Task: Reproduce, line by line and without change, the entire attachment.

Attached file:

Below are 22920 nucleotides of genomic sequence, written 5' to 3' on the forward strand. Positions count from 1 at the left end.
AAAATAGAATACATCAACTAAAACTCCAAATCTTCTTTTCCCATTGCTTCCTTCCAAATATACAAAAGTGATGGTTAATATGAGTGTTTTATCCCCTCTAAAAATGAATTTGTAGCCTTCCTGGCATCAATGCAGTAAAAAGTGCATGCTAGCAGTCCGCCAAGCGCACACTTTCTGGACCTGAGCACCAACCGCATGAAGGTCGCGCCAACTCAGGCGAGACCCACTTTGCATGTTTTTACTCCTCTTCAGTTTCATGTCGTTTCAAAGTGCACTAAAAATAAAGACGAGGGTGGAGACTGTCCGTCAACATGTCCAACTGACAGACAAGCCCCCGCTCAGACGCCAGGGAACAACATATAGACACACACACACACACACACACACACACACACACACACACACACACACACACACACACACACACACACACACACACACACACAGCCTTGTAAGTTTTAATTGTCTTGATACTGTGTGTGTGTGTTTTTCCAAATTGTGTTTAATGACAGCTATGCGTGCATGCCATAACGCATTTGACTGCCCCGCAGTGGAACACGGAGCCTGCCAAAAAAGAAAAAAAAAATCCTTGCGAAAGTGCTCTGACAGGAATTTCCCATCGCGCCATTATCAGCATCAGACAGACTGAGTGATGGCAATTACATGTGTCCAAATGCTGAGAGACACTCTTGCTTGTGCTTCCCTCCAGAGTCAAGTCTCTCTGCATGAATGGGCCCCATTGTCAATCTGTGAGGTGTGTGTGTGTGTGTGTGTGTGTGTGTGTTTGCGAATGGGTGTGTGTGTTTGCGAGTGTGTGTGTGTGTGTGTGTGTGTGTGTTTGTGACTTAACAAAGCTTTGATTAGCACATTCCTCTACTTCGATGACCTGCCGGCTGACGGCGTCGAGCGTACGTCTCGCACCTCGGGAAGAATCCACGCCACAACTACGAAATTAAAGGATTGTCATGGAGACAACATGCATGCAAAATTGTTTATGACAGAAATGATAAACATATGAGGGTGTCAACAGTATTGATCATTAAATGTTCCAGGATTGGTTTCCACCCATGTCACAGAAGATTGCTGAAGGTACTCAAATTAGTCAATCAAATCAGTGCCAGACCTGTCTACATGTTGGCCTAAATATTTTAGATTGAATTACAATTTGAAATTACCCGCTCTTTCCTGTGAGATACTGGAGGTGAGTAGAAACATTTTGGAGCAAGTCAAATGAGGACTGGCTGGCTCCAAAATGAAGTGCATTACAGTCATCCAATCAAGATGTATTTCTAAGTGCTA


Below are 22920 nucleotides of genomic sequence, written 5' to 3' on the forward strand. Positions count from 1 at the left end.
AAAATAGAATACATCAACTAAAACTCCAAATCTTCTTTTCCCATTGCTTCCTTCCAAATATACAAAAGTGATGGTTAATATGAGTGTTTTATCCCCTCTAAAAATGAATTTGTAGCCTTCCTGGCATCAATGCAGTAAAAAGTGCATGCTAGCAGTCCGCCAAGCGCACACTTTCTGGACCTGAGCACCAACCGCATGAAGGTCGCGCCAACTCAGGCGAGACCCACTTTGCATGTTTTTACTCCTCTTCAGTTTCATGTCGTTTCAAAGTGCACTAAAAATAAAGACGAGGGTGGAGACTGTCCGTCAACATGTCCAACTGACAGACAAGCCCCCGCTCAGACGCCAGGGAACAACATATAGACACACACACACACACACACACACACACACACACACACACACACACACACACACACACACACACACACACACACACACACACAGCCTTGTAAGTTTTAATTGTCTTGATACTGTGTGTGTGTGTTTTTCCAAATTGTGTTTAATGACAGCTATGCGTGCATGCCATAACGCATTTGACTGCCCCGCAGTGGAACACGGAGCCTGCCAAAAAAGAAAAAAAAAATCCTTGCGAAAGTGCTCTGACAGGAATTTCCCATCGCGCCATTATCAGCATCAGACAGACTGAGTGATGGCAATTACATGTGTCCAAATGCTGAGAGACACTCTTGCTTGTGCTTCCCTCCAGAGTCAAGTCTCTCTGCATGAATGGGCCCCATTGTCAATCTGTGAGGTGTGTGTGTGTGTGTGTGTGTGTGTGTGTTTGCGAATGGGTGTGTGTGTTTGCGAGTGTGTGTGTGTGTGTGTGTGTGTGTGTTTGTGACTTAACAAAGCTTTGATTAGCACATTCCTCTACTTCGATGACCTGCCGGCTGACGGCGTCGAGCGTACGTCTCGCACCTCGGGAAGAATCCACGCCACAACTACGAAATTAAAGGATTGTCATGGAGACAACATGCATGCAAAATTGTTTATGACAGAAATGATAAACATATGAGGGTGTCAACAGTATTGATCATTAAATGTTCCAGGATTGGTTTCCACCCATGTCACAGAAGATTGCTGAAGGTACTCAAATTAGTCAATCAAATCAGTGCCAGACCTGTCTACATGTTGGCCTAAATATTTTAGATTGAATTACAATTTGAAATTACCCGCTCTTTCCTGTGAGATACTGGAGGTGAGTAGAAACATTTTGGAGCAAGTCAAATGAGGACTGGCTGGCTCCAAAATGAAGTGCATTACAGTCATCCAATCAAGATGTATTTCTAAGTGCTA